It appears that Jimmy Fallon will be the next Tonight Show host. It is rumored that he’ll take over for Jay Leno when his contract expires in 2014, and the show will move to New York City. But as both David Letterman http://en.wikipedia.org/wiki/David_Letterman and Conan O’Brien know, a deal’s never a deal until the deal is done (and even then). And more importantly to note, whether (and when) Fallon is handed the mantle is not really the big news here. The news is that a whole generation—Fallon’s generation, really could care less.
When the Tonight Show was introduced in 1954, television was in its infancy, and when a show like the Tonight Show aired, all of “America” watched. Today, “America” watches a variety of programming—how and when they want—thanks to the likes of Netflix, “on-demand” and recording devices. So, what airs at 11:35pm every evening is becoming less and less relevant to “America.” The concept of “counter programming” is becoming more and more irrelevant. We can watch Conan, or John Stewart, or Colbert, or Jimmy Kimmel when we want, and where we want—from our TV to our tablets. And, whether the show is called “Tonight Show” or “Late Night with Jimmy Fallon” we tune in for the content, not the title. http://www.latenightwithjimmyfallon.com/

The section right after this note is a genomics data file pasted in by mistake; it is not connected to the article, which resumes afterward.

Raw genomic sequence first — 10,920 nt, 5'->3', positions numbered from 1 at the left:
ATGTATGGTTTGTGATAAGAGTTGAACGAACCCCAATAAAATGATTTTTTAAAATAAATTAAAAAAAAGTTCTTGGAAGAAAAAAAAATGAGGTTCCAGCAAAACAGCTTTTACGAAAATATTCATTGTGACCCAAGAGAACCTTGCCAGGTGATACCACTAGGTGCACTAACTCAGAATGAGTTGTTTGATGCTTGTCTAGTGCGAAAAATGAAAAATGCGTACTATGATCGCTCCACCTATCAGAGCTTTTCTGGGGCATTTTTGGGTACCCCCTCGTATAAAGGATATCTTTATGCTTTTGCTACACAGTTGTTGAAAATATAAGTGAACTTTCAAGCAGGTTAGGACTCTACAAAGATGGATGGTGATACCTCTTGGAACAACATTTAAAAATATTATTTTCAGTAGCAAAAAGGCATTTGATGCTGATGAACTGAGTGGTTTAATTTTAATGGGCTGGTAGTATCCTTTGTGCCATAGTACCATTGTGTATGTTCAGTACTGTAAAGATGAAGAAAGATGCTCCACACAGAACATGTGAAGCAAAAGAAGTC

Fallon’s is a generation that really doesn’t care about the deal-making and back-stabbing, and negotiations happening around the next Tonight Show host. It really doesn’t change much for them. When Conan O’Brien was handed the Tonight Show only to have it pulled out underneath him, we just shifted over to TBS to watch Coco. It was all about “Team Coco” not NBC vs. Jay Leno vs. Conan. No problem. http://teamcoco.com/
The dying nature of the hullabaloo around passing the mantle of Tonight Show host exemplifies changing times. Steve Allen (1954–1957), Jack Paar (1957–1962), Johnny Carson (1962–1992), and Jay Leno (1992–2009, 2010–present) and even David Letterman represent past generations with different viewing habits. Coco, Stewart, Colbert, Kimmel and Fallon speak to those who care little about whether shows air “live” or not, and whether it follows tradition or not.
No, we really don’t care if Jimmy Fallon is the next Tonight Show host. We just care that he's on-air, and funny.